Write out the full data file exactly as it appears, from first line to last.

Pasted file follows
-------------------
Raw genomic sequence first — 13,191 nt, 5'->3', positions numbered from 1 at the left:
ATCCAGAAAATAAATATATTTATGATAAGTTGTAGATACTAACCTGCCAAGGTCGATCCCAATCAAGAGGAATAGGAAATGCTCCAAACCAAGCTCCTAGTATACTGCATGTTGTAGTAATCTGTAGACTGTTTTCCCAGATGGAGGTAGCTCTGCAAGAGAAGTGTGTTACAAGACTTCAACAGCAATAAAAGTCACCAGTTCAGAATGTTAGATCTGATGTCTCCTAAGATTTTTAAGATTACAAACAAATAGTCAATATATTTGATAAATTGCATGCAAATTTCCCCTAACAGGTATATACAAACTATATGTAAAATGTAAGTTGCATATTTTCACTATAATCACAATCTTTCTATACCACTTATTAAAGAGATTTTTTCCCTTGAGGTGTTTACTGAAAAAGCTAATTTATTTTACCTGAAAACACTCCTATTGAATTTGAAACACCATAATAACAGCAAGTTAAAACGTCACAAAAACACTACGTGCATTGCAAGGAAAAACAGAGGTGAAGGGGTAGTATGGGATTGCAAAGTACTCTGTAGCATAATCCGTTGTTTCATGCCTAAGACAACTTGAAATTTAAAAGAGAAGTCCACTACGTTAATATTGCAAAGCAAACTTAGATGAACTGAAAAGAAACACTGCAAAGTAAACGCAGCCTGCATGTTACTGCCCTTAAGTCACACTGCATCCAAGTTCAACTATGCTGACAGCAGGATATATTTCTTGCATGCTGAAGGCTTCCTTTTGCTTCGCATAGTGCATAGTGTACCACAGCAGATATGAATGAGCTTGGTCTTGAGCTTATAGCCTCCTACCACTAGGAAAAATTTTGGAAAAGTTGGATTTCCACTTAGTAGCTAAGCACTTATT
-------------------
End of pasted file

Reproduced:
Raw genomic sequence first — 13,191 nt, 5'->3', positions numbered from 1 at the left:
ATCCAGAAAATAAATATATTTATGATAAGTTGTAGATACTAACCTGCCAAGGTCGATCCCAATCAAGAGGAATAGGAAATGCTCCAAACCAAGCTCCTAGTATACTGCATGTTGTAGTAATCTGTAGACTGTTTTCCCAGATGGAGGTAGCTCTGCAAGAGAAGTGTGTTACAAGACTTCAACAGCAATAAAAGTCACCAGTTCAGAATGTTAGATCTGATGTCTCCTAAGATTTTTAAGATTACAAACAAATAGTCAATATATTTGATAAATTGCATGCAAATTTCCCCTAACAGGTATATACAAACTATATGTAAAATGTAAGTTGCATATTTTCACTATAATCACAATCTTTCTATACCACTTATTAAAGAGATTTTTTCCCTTGAGGTGTTTACTGAAAAAGCTAATTTATTTTACCTGAAAACACTCCTATTGAATTTGAAACACCATAATAACAGCAAGTTAAAACGTCACAAAAACACTACGTGCATTGCAAGGAAAAACAGAGGTGAAGGGGTAGTATGGGATTGCAAAGTACTCTGTAGCATAATCCGTTGTTTCATGCCTAAGACAACTTGAAATTTAAAAGAGAAGTCCACTACGTTAATATTGCAAAGCAAACTTAGATGAACTGAAAAGAAACACTGCAAAGTAAACGCAGCCTGCATGTTACTGCCCTTAAGTCACACTGCATCCAAGTTCAACTATGCTGACAGCAGGATATATTTCTTGCATGCTGAAGGCTTCCTTTTGCTTCGCATAGTGCATAGTGTACCACAGCAGATATGAATGAGCTTGGTCTTGAGCTTATAGCCTCCTACCACTAGGAAAAATTTTGGAAAAGTTGGATTTCCACTTAGTAGCTAAGCACTTATT